Mr. Williams usually preached six times in the week, four times in the Chapel and twice in the neighbouring villages, It is generally believed that he died a martyr to Christ's cause, being worn out by the great exertions he made in travelling through the country - mostly on foot - to collect money for the building of the Chapel, coupled with intense anxiety of mind to secure success, and frequent preaching both at home and in other places. On February 19th, 1805, he was seized with a violent vomiting of blood, and never again fully recovered his strength. Yet even in his physical weakness, he proved a tower of strength to the Church by the fervour of his love as their pastor, and the joy which close fellowship with God afforded him. On March 16th, 1805, he wrote the following letter to the Church and Congregation:-

"Brethren, Friends and Neighbours, These last three Lord's days I have been laid aside from my public work among you, through the afflicting hand of God on my tottering unworthy tabernacle; but I can assure you it has been, and is now, the sweetest affliction I ever knew in the whole of my life. Christ was never so precious, so valuable, so lovely, so glorious, so amiable as now. I hope never to my last moment never to lose the savour of that communion I had with Him the greater part of last Tuesday week, and which lasted until midnight. The pleasure was so great I have not words to convey my feelings. In fact, I found so much of heaven in my soul, that it appeared to me I was nearly wafted to the skies, and had it not been for my dear afflicted wife and family, and my dear mournful flock, I should much more than preferred leaving this world of misery and sin, and to be for ever with my dear Lord and Saviour. But it seems as if the Master intended to continue me longer with you, how long no one can tell, but when I consider that my constitution is so much broken (and blessed be God, broken in His service and work, and not in the service of Satan) my time in this world must be short. May I and each of you improve every moment to His honour and glory. Whenever I reflect upon that providence, which brought, and has kept me amongst you for nearly six years, in which time a spacious building has been erected for the public worship of God, for you, and your children for ever, who can help exclaiming, "What Hath God wrought," and especially when I consider the number of Church Members, which is now 46, with the agreeable prospect of several others to join that number as soon as it shall please God to establish my health. Next to going to heaven I long for the day. May the Holy Spirit be with the Candidates, as with the Master when He came up out of Jordan's flood. You know my friends, that we have, enjoyed His favour on these occasions, and I think we shall again. This will cause another shout amongst the angels in heaven, and we will join the triumph with them, though we are still on earth. Oh what a friend is Christ How good His work, how sweet His employ, how glorious His wages! May Christ ever enable you to adorn your profession. It has afforded me abundance of pleasure to see this house so well attended, and especially so many young persons hearing the word of life with so much seriousness. But what joy it would give me if all were willing to follow the Lamb, for that would at once cure all of the love of sin. I have thought lately if it were possible to mourn in heaven, I should weep exceedingly if ever the cause of Christ were to decline at Eastcombe. I pray God there may be a large number of godly, pious, faithful souls here as long as the sun and moon endure.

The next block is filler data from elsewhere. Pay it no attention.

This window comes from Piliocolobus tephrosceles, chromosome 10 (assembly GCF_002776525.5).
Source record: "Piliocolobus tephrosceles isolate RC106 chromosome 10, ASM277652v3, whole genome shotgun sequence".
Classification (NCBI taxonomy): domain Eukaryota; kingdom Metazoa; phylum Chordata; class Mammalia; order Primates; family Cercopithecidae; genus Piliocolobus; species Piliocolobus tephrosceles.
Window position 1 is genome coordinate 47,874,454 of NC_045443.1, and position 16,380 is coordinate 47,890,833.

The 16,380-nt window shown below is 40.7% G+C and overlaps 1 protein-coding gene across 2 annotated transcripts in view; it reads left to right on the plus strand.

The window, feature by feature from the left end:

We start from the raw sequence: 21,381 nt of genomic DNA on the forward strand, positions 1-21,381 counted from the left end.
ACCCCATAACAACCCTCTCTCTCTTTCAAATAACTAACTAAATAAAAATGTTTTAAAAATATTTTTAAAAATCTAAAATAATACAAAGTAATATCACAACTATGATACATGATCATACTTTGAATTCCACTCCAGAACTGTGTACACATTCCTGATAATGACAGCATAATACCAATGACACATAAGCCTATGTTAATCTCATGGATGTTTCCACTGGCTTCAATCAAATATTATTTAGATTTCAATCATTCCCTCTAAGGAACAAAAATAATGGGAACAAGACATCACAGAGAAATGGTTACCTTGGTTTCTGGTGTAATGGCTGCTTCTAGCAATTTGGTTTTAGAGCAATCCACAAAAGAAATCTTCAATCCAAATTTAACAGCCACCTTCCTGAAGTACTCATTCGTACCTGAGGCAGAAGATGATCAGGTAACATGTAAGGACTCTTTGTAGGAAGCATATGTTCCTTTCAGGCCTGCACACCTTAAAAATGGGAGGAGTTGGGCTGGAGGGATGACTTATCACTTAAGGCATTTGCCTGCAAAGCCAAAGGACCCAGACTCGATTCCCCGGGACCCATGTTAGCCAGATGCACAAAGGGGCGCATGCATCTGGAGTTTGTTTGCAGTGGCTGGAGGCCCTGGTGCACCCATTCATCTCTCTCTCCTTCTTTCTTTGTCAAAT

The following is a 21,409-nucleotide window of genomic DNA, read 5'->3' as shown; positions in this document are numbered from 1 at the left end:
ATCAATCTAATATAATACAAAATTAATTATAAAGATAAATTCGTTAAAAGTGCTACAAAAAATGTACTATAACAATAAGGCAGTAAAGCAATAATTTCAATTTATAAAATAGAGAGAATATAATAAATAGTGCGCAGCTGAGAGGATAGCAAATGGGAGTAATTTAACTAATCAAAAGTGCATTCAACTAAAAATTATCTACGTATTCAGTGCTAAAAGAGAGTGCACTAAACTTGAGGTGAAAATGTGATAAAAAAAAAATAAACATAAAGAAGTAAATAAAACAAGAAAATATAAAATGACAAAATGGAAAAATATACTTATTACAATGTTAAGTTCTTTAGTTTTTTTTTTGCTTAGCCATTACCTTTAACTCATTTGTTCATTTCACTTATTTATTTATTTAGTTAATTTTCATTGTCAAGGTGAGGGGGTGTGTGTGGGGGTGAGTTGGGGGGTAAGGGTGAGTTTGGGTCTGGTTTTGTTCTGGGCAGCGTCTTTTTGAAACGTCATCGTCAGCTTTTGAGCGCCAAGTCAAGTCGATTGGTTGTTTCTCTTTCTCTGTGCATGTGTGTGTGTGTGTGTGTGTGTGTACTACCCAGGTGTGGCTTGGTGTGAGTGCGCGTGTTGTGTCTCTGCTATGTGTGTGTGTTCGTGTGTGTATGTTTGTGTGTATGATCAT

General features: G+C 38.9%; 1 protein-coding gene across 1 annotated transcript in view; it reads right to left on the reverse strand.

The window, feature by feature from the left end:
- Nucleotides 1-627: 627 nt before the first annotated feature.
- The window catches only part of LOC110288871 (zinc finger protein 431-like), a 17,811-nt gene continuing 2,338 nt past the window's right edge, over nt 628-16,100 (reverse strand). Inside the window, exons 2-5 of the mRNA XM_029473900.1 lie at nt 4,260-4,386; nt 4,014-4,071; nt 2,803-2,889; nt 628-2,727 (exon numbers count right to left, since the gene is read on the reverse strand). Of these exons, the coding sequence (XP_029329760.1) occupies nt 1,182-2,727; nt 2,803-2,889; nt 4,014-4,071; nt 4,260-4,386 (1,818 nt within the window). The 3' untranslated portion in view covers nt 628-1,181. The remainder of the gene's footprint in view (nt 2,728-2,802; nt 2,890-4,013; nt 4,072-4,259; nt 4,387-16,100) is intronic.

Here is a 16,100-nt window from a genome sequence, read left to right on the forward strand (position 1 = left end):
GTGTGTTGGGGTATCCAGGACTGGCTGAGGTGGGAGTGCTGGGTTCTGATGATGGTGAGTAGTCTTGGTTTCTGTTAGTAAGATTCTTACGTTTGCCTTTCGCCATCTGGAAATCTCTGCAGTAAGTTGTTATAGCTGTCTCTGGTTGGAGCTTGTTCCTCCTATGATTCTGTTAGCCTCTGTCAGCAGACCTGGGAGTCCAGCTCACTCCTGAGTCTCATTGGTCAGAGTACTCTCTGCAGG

I conclude, wishing that the heavens may be opened, and pour blessings upon you and your children.

From your affectionate Minister,

 T. WILLIAMS

So solicitous was he for the eternal welfare of his charge, that when confined to his bed he particularly desired several of his unconverted neighbours to be called in that he might speak to them concerning their immortal souls, observing that the words dropped from the lips of a dying man might leave a lasting impression upon their minds. The Church, at his decease, consisted of 54 members, and there was a congregation of about 500. There were also a considerable number waiting to follow their Lord in the ordinance of baptism, who were subsequently added to the Church.

During the, summer following Mr. Williams' death, the Rev. Henry Hawkins preached his first sermon at Eastcombe. A native of Plymouth, and a watch maker by trade, he had steadily followed his lucrative business up to the age of 36. His parents were devoted adherents to the Established Church, but during his apprenticeship his pious mistress requested him to accompany her to hear a celebrated Wesleyan preacher. This was the means of his conversion. At once he became an ardent student of God's word, and a zealous seeker after the salvation of his fellow men. He first joined the Christian community worshipping in the Old Tabernacle, Plymouth. Earnest thought upon the question of baptism was stirred in his mind by reading a book "The Apostolic Baptism of Believers."